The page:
My hon. Friend makes a fair point, but I am told that one of the reasons why the Libyans view western involvement with such scepticism is that 2011 was not this country’s finest hour. I agree substantially with many of the findings in the Foreign Affairs Committee report. We went in there, but we did not have a plan or a follow-through. Given that context, it is not surprising that Libyans are sceptical.
Our ideals—what we want to happen—and what we can actually do are often completely different. I completely understand the support for the Government of national accord, but it is difficult to see how we can empower them to take control of the country. None of the militias that one reads about—Haftar and Operation Dignity, Libya Dawn, ISIS and various al-Qaeda militias—are GNA forces. They are not under the control of the Government of national accord, yet we carry on in a fantasy world in which they are the official, legal Government and we are going to support them. I totally understand those pious words, but nothing is happening on the ground.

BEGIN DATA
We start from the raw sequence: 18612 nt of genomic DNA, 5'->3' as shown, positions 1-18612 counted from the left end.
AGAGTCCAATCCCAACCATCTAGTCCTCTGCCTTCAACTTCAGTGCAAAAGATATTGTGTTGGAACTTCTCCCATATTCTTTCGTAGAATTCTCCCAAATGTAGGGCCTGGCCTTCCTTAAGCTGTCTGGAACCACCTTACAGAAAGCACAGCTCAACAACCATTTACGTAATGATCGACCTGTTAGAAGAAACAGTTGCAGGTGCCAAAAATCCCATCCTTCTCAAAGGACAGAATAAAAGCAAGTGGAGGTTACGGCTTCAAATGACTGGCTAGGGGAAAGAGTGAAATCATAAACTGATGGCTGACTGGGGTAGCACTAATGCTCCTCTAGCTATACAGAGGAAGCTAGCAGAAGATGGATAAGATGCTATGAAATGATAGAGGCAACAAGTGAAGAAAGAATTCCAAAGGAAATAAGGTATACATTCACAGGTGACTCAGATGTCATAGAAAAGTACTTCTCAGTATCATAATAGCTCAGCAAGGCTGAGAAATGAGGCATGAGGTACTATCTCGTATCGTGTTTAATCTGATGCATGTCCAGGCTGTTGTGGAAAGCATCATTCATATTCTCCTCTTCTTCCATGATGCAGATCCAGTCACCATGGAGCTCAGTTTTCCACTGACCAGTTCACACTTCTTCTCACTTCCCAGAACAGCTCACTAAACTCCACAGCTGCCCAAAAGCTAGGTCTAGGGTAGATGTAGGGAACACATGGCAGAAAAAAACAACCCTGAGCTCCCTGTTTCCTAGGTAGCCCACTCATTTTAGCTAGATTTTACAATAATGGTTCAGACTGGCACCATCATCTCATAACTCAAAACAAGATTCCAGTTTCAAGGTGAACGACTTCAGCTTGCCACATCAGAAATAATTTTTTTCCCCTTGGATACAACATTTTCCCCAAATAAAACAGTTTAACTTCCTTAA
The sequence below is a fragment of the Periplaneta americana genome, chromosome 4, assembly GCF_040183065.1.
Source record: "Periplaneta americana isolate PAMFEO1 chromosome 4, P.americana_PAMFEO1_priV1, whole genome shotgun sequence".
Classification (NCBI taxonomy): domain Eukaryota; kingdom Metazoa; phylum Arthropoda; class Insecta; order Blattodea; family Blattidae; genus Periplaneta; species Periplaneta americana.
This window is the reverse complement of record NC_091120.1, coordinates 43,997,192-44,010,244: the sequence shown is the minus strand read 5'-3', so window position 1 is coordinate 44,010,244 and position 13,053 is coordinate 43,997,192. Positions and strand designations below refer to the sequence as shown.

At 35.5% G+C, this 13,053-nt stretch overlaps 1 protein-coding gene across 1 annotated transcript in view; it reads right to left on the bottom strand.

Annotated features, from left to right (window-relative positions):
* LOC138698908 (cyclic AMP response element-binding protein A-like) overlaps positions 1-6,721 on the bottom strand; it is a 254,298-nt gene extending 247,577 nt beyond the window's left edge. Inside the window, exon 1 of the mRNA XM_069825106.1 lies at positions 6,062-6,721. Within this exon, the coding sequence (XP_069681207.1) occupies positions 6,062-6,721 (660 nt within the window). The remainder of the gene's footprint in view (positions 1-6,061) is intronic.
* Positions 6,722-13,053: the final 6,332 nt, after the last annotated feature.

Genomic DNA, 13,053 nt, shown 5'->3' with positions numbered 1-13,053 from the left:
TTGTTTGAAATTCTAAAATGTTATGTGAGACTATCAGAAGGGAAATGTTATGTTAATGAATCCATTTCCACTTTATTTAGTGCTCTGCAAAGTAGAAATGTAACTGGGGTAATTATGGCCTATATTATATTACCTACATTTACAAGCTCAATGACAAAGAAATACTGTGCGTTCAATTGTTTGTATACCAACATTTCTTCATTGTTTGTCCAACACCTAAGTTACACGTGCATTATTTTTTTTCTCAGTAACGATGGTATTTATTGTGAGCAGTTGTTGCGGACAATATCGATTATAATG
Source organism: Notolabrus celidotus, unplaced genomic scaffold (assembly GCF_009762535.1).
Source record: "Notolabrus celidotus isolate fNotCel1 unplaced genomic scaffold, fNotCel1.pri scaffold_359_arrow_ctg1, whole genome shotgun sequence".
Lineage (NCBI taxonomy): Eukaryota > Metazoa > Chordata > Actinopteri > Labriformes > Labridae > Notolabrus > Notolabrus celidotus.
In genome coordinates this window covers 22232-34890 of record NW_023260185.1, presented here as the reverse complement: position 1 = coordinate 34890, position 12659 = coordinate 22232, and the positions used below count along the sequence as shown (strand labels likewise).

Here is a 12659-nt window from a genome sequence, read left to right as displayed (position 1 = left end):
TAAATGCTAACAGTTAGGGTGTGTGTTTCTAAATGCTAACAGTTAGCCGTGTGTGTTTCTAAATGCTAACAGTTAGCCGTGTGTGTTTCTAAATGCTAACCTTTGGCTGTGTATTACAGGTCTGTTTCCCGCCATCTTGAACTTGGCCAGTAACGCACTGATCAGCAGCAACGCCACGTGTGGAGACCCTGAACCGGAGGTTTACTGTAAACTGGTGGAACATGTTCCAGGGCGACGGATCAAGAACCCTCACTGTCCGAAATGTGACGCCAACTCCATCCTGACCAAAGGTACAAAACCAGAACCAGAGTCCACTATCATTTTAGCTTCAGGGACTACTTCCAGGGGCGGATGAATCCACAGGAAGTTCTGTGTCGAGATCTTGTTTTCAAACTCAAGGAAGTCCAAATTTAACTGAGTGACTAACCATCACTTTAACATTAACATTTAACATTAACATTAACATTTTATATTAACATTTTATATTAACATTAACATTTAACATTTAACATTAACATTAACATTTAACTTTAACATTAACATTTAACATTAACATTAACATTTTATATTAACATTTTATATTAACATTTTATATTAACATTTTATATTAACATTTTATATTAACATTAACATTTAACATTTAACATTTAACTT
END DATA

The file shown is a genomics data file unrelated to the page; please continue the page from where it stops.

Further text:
We can go on like this. I am sure that in five years’ time I, or some new MPs, will take up the issue. We can go on forever and a day talking about what is going on, but in this debate I want to say, “Look, this is a big problem. What are we going to do about it?” I do not propose any definitive answers, but it is highly important that MPs have the opportunity to speak and think about these issues. We do very little thinking in this place; we do a lot of talking, posturing and virtue-signalling, but as parliamentarians we need to engage our minds critically with these problems.